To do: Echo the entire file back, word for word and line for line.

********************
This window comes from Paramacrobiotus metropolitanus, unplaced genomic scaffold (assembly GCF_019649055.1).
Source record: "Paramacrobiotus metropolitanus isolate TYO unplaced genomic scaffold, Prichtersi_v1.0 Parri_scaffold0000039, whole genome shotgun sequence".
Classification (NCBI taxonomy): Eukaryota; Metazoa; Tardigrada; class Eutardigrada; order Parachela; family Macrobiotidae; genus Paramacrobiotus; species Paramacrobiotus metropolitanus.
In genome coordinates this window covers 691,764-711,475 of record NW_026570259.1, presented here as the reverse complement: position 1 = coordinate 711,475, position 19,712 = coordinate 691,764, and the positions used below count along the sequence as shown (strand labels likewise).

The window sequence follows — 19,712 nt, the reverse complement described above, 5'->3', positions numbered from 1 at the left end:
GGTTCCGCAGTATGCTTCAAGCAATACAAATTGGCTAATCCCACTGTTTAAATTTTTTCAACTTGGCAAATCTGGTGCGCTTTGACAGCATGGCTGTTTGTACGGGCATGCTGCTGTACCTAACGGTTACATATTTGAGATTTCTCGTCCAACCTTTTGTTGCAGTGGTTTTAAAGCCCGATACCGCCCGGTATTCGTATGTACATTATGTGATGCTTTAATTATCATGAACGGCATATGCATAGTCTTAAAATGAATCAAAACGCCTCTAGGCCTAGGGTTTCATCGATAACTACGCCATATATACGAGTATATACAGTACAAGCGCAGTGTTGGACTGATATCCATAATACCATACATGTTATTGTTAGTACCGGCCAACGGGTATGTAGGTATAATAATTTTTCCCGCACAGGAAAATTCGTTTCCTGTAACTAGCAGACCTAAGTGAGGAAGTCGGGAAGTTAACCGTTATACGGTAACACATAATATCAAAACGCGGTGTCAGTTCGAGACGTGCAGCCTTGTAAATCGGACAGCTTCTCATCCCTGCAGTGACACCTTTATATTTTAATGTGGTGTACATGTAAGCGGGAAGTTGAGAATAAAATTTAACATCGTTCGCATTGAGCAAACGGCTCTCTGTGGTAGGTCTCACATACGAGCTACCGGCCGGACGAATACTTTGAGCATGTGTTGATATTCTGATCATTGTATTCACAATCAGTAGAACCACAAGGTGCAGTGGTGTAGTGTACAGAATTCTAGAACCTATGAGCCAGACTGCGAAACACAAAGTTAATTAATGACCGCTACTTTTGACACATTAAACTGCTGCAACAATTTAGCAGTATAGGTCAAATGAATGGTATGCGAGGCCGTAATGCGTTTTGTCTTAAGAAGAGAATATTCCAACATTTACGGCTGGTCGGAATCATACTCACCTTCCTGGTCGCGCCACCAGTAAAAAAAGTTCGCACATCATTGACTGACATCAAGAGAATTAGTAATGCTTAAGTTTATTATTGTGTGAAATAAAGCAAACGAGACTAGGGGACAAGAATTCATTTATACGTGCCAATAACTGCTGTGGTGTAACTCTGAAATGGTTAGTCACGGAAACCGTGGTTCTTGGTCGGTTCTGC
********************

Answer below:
This window comes from Paramacrobiotus metropolitanus, unplaced genomic scaffold (assembly GCF_019649055.1).
Source record: "Paramacrobiotus metropolitanus isolate TYO unplaced genomic scaffold, Prichtersi_v1.0 Parri_scaffold0000039, whole genome shotgun sequence".
Classification (NCBI taxonomy): Eukaryota; Metazoa; Tardigrada; class Eutardigrada; order Parachela; family Macrobiotidae; genus Paramacrobiotus; species Paramacrobiotus metropolitanus.
In genome coordinates this window covers 691,764-711,475 of record NW_026570259.1, presented here as the reverse complement: position 1 = coordinate 711,475, position 19,712 = coordinate 691,764, and the positions used below count along the sequence as shown (strand labels likewise).

The window sequence follows — 19,712 nt, the reverse complement described above, 5'->3', positions numbered from 1 at the left end:
GGTTCCGCAGTATGCTTCAAGCAATACAAATTGGCTAATCCCACTGTTTAAATTTTTTCAACTTGGCAAATCTGGTGCGCTTTGACAGCATGGCTGTTTGTACGGGCATGCTGCTGTACCTAACGGTTACATATTTGAGATTTCTCGTCCAACCTTTTGTTGCAGTGGTTTTAAAGCCCGATACCGCCCGGTATTCGTATGTACATTATGTGATGCTTTAATTATCATGAACGGCATATGCATAGTCTTAAAATGAATCAAAACGCCTCTAGGCCTAGGGTTTCATCGATAACTACGCCATATATACGAGTATATACAGTACAAGCGCAGTGTTGGACTGATATCCATAATACCATACATGTTATTGTTAGTACCGGCCAACGGGTATGTAGGTATAATAATTTTTCCCGCACAGGAAAATTCGTTTCCTGTAACTAGCAGACCTAAGTGAGGAAGTCGGGAAGTTAACCGTTATACGGTAACACATAATATCAAAACGCGGTGTCAGTTCGAGACGTGCAGCCTTGTAAATCGGACAGCTTCTCATCCCTGCAGTGACACCTTTATATTTTAATGTGGTGTACATGTAAGCGGGAAGTTGAGAATAAAATTTAACATCGTTCGCATTGAGCAAACGGCTCTCTGTGGTAGGTCTCACATACGAGCTACCGGCCGGACGAATACTTTGAGCATGTGTTGATATTCTGATCATTGTATTCACAATCAGTAGAACCACAAGGTGCAGTGGTGTAGTGTACAGAATTCTAGAACCTATGAGCCAGACTGCGAAACACAAAGTTAATTAATGACCGCTACTTTTGACACATTAAACTGCTGCAACAATTTAGCAGTATAGGTCAAATGAATGGTATGCGAGGCCGTAATGCGTTTTGTCTTAAGAAGAGAATATTCCAACATTTACGGCTGGTCGGAATCATACTCACCTTCCTGGTCGCGCCACCAGTAAAAAAAGTTCGCACATCATTGACTGACATCAAGAGAATTAGTAATGCTTAAGTTTATTATTGTGTGAAATAAAGCAAACGAGACTAGGGGACAAGAATTCATTTATACGTGCCAATAACTGCTGTGGTGTAACTCTGAAATGGTTAGTCACGGAAACCGTGGTTCTTGGTCGGTTCTGC